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Pedicab Company (Green Business Idea)

Originally published on Ecopreneurist.

pedicabIf you love riding your bike, interacting with people, and being able to work outside and set your own hours, then one green business idea to consider is starting a pedicab company. Depending on your location, a pedicab ride can appeal to customers in different ways, whether it’s being able to choose a fossil-fuel-free form of transport, or to support other fellow cyclists, or the desire to have a more visceral transportation experience.

1. What is a pedicab company?

A pedicab is similar to a taxi, where customers pay someone to take them somewhere, except their cab is pulled by bicycle. Pedicab companies exist in many progressive cities where you might expect them, such as New York City and Seattle, but their appeal, charm, and low cost of startup has helped create pedicab companies in places such as Salt Lake City, Utah, and Franklin, Tennessee.

2. What required knowledge or skills are necessary?

Bike maintenance and repair skills are essential in this kind of business, from being able to quickly do a very basic repair, such as patch a flat tire, to handling the daily and weekly maintenance that will need to be done to your pedicab.  Pedicab operators also need strong legs and healthy lungs, and a hardy disposition that will let you ride in all types of weather. You would also benefit from having a charismatic and entertaining personality that enjoys meeting new people, as tips will greatly improve if you’re an engaging ‘people person’. Sales skills will come in handy as you begin to sell advertising space on the cab itself, and basic marketing knowledge can help you get the word out about your pedicab services.

3. How much money is required to start?

$$ (on a scale of $ to $$$$$) At the very least, you’ll need to purchase the pedicab itself, and while there may be used pedicabs on the market, you’ll want to be prepared to invest enough in it that it won’t be a constant source of mechanical frustration (and expenses) for you. As a pedicab driver, you’ll be spending most of the day in the saddle, so spending some money on comfortable clothes and a good bike saddle will be very much worth it at the end of a long day of pedaling. A business license is a minimal expense, and one that needs to be paid in order to stay on the right side of the law. Some cities also require insurance for pedicabs, which can vary considerably in cost and scope of coverage.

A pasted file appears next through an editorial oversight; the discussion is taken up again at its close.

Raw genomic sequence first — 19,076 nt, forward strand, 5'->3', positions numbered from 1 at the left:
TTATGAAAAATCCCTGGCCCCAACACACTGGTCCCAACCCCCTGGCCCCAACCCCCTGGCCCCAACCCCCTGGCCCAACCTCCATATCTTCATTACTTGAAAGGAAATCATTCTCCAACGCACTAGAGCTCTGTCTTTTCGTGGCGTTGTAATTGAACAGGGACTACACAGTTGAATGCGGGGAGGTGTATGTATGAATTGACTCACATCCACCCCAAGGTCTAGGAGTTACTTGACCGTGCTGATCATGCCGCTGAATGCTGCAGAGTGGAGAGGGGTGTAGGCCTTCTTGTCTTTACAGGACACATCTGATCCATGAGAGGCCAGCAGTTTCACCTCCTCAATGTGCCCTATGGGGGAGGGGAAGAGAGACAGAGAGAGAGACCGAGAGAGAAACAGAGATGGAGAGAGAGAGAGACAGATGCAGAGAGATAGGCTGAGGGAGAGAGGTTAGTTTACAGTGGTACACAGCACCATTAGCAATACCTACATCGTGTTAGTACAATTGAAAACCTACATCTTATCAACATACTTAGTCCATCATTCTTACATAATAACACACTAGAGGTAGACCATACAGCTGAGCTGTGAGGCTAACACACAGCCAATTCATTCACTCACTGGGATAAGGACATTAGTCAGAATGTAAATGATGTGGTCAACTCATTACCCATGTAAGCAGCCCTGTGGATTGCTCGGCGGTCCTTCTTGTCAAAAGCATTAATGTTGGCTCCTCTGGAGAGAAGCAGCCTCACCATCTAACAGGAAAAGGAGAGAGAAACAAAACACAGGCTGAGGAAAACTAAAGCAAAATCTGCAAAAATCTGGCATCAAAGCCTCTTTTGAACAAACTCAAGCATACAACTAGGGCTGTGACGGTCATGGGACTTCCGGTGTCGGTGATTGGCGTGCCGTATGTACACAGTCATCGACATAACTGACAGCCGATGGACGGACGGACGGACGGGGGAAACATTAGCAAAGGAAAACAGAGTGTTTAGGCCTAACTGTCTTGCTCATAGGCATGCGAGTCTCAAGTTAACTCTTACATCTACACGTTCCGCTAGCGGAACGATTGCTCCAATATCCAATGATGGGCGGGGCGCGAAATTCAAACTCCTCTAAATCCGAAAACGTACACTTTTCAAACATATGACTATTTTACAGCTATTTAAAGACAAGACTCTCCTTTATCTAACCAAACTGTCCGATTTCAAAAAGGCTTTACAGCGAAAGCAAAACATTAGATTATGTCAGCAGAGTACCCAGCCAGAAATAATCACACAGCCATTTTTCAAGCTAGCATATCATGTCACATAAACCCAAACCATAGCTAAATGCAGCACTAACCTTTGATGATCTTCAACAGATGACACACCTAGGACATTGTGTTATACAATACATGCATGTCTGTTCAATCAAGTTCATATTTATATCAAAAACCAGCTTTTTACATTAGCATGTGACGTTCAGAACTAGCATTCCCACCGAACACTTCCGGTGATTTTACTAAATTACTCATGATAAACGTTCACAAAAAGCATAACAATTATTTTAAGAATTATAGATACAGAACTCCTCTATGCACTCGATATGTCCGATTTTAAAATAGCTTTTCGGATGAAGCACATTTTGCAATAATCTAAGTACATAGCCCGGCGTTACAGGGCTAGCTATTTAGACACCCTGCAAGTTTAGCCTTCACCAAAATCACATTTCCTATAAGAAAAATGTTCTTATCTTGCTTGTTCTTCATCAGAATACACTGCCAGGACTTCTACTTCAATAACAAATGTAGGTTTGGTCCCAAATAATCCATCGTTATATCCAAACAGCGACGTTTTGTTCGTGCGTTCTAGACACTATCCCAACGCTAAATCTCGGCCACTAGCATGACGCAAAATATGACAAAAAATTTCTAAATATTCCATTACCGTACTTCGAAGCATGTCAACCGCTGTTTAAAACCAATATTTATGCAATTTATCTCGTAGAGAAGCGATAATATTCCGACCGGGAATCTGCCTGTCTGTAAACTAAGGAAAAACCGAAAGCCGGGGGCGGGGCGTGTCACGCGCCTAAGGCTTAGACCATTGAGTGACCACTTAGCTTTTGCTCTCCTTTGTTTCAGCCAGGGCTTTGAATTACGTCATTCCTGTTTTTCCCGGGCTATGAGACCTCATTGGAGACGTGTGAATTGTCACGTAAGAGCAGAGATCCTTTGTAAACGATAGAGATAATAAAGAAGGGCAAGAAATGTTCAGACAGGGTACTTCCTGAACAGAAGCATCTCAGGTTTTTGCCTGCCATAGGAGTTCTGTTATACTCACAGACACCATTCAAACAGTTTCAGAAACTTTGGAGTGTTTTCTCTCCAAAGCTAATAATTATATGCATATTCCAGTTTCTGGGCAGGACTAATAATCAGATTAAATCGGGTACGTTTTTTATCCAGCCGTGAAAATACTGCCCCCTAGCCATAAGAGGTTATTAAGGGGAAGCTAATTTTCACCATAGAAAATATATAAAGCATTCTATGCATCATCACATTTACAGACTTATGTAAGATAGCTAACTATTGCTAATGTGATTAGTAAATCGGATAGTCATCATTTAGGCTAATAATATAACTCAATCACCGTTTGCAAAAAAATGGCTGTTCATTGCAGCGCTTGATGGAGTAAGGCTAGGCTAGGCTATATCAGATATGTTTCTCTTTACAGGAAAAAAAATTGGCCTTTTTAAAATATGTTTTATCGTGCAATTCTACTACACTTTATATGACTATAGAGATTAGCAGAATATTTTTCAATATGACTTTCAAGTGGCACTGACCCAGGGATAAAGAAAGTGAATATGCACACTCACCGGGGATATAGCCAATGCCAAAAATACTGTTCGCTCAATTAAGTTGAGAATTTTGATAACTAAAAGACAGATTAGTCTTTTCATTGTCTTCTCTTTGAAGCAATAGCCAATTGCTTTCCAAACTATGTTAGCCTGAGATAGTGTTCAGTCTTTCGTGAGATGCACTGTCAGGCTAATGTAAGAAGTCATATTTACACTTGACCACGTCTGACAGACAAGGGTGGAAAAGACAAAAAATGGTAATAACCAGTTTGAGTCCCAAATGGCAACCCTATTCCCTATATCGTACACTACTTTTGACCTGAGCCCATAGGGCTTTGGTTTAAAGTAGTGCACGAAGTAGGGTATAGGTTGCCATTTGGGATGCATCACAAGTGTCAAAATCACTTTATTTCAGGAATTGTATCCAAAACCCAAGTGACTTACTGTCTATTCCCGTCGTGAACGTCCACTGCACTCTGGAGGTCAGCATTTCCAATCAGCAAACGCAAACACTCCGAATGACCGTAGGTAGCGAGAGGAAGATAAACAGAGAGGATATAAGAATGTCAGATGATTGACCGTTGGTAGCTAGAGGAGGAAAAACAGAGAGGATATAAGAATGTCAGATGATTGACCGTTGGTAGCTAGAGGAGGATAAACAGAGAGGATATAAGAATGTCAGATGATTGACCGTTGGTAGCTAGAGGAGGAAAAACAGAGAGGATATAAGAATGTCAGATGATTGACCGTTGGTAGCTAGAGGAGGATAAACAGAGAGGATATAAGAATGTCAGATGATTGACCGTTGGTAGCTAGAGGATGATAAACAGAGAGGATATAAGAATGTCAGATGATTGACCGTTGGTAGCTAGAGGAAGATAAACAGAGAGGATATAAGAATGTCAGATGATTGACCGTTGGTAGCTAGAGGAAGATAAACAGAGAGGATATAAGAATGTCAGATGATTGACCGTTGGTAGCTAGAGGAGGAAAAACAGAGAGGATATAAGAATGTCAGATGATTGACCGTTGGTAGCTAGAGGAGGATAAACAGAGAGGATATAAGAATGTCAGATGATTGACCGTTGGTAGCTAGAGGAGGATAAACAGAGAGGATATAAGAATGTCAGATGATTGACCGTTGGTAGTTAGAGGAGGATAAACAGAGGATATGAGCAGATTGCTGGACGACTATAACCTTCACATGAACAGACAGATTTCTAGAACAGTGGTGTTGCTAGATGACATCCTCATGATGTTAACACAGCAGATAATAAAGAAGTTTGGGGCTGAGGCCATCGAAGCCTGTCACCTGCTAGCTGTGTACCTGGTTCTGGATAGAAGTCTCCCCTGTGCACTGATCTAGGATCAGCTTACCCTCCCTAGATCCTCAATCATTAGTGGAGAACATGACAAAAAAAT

4. What is the income potential?

$$   (on a scale of $ to $$$$$) A pedicab company may make the most of their income during certain times of the year and certain times and days of the week, depending on the local climate and clientele. Some pedicab companies specialize in being the designated driver on weekend nights in areas with a lot of bars and nightclubs, and some may focus on sightseeing tours during the days. Another determining factor is the size of the pedicab you drive, because if you have a larger model, and you can charge by the passenger and not the trip, it may end up being more lucrative than doing more trips with fewer people.

5. What is the best location for a pedicab company?

Urban (best), semi-urban (very good), suburbs (poor), rural (poor).  You also want to find a place to work that’s relatively flat. Pedaling a pedicab up a hill with several riders is not an easy task, so consider the routes that are most feasible for you. An area with a large concentration of potential customers, such as the city center or near transit hubs, can yield more riders with less effort.

6.  Four best questions to ask yourself to find out if this business is right for you (if you can answer yes to all four, this business might be for you):

  • Do you love to ride a bicycle?
  • Are you in good shape?
  • Are you a good ‘people person’ and have a good sense of humor?
  • Do you have bike mechanic skills?


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Written By

Derek lives in southwestern New Mexico and digs bicycles, simple living, fungi, organic gardening, sustainable lifestyle design, bouldering, and permaculture. He loves fresh roasted chiles, peanut butter on everything, and buckets of coffee. Catch up with Derek on Twitter, Google+, or at his natural parenting site, Natural Papa!


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